This press release from the Fairness Center was circulated Jan. 18, 2017.
Pay up, or you’re fired. That’s the ultimatum union leaders can legally level at teachers across the commonwealth—even teachers who opt out of union membership. Now, a group of four Pennsylvania public schoolteachers is standing up to this workplace bullying by filing a lawsuit designed to reach the U.S. Supreme Court.
Represented by the Fairness Center and National Right to Work Foundation-provided staff attorneys, Greg Hartnett of Homer-Center School District, Elizabeth Galaska of Twin Valley School District, and Rob Brough and John Cress of Ellwood City Area School District are suing the Pennsylvania State Education Association to end compulsory union fees as a condition of public sector employment.
“Teaching is my calling, but I fundamentally disagree with many teachers’ union stances on personnel and political issues,” said Greg Hartnett, an art teacher and father of five. “Even though union leaders violate my beliefs, I must either give them a cut of my paycheck or lose my job. That’s coercion. That’s immoral. I hope this lawsuit helps the court recognize it’s also unconstitutional.”
Hartnett and his fellow teachers are not alone: 62 percent of teachers don’t support compulsory union fees, according to a 2015 Education Next poll.
Last year, the U.S. Supreme Court deadlocked 4-4 in Friedrichs v. California Teachers Association, a case which also sought to end compulsory union fees for teachers. The divided court’s tie effectively allowed union policies forcing teachers in Pennsylvania and many other states to pay unions as a condition of employment.
“Teachers should not have to give up their constitutional rights to teach our kids,” commented Nathan McGrath, vice president and chief litigation counsel for the Fairness Center. “This lawsuit is designed to clearly and cleanly address the core issue that was left undecided in the Friedrichs case. We intend to provide the Supreme Court with another opportunity to end more than 40 years of union coercion.”
“My choices have been taken away by a legal system stacked in favor of unions and against individual teachers,” added Hartnett. “If I’m trusted to teach the next generation, I should be trusted to make my own decisions with my own money. That’s just common sense.”
Rebecca Friedrichs, lead plaintiff in Friedrichs v. CTA, released the following statement in support of the lawsuit:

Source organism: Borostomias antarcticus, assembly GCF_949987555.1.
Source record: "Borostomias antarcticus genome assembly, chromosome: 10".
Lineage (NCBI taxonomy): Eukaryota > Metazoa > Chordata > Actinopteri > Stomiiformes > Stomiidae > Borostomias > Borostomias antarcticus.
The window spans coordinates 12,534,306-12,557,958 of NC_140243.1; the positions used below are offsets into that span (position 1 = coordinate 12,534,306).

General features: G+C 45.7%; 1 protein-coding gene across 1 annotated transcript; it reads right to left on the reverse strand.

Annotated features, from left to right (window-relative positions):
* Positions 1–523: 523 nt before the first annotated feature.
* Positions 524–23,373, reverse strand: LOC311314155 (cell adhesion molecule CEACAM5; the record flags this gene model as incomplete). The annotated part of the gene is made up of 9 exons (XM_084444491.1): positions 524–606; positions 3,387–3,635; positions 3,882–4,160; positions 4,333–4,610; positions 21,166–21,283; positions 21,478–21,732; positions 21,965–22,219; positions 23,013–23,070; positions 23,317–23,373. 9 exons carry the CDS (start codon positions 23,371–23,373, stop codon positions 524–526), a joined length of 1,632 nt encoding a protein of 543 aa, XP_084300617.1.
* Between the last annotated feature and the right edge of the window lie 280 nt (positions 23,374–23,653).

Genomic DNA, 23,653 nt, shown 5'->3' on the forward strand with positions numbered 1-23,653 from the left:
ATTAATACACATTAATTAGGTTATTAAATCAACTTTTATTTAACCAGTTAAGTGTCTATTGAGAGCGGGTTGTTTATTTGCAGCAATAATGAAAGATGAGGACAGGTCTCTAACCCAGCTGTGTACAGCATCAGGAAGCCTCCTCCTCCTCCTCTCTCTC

School employees in Pennsylvania and throughout the country should be freed from forced support of government unions. Hundreds of thousands of educators are trapped in the government unions’ culture of fear, which has silenced educators and brought great harm to our noble profession and the dear children we serve. I’m so proud of these four courageous teachers for having the guts to shine the light of truth on a dark situation in our schools.
In more than 70 percent of Pennsylvania’s 500 school districts, public schoolteachers who opt out of union membership are still required to pay “agency fees” to the local, state, and national teachers’ unions to cover collective bargaining costs. The amount is significant: PSEA’s nonmember fees in 2016-2017 are only 26 percent less than full membership dues.
The PSEA can charge nonmember fees because of a First Amendment “compromise” struck 40 years ago by the Supreme Court in Abood v. Detroit Board of Education. But Abood’s premise—that collective bargaining can be separated from politics—is fundamentally flawed. Every dollar devoted to government union collective bargaining agreements is a dollar that cannot go to infrastructure, public safety, fire protection, community maintenance, or tax relief. Therefore, public sector union collective bargaining is inherently political.
Forcing teachers against their will to fund unions and political collective bargaining violates teachers’ constitutional rights of free speech and free association. Teachers and other public employees should not have to pay for activity and representation they do not support.
For more information, visit fairnesscenter.org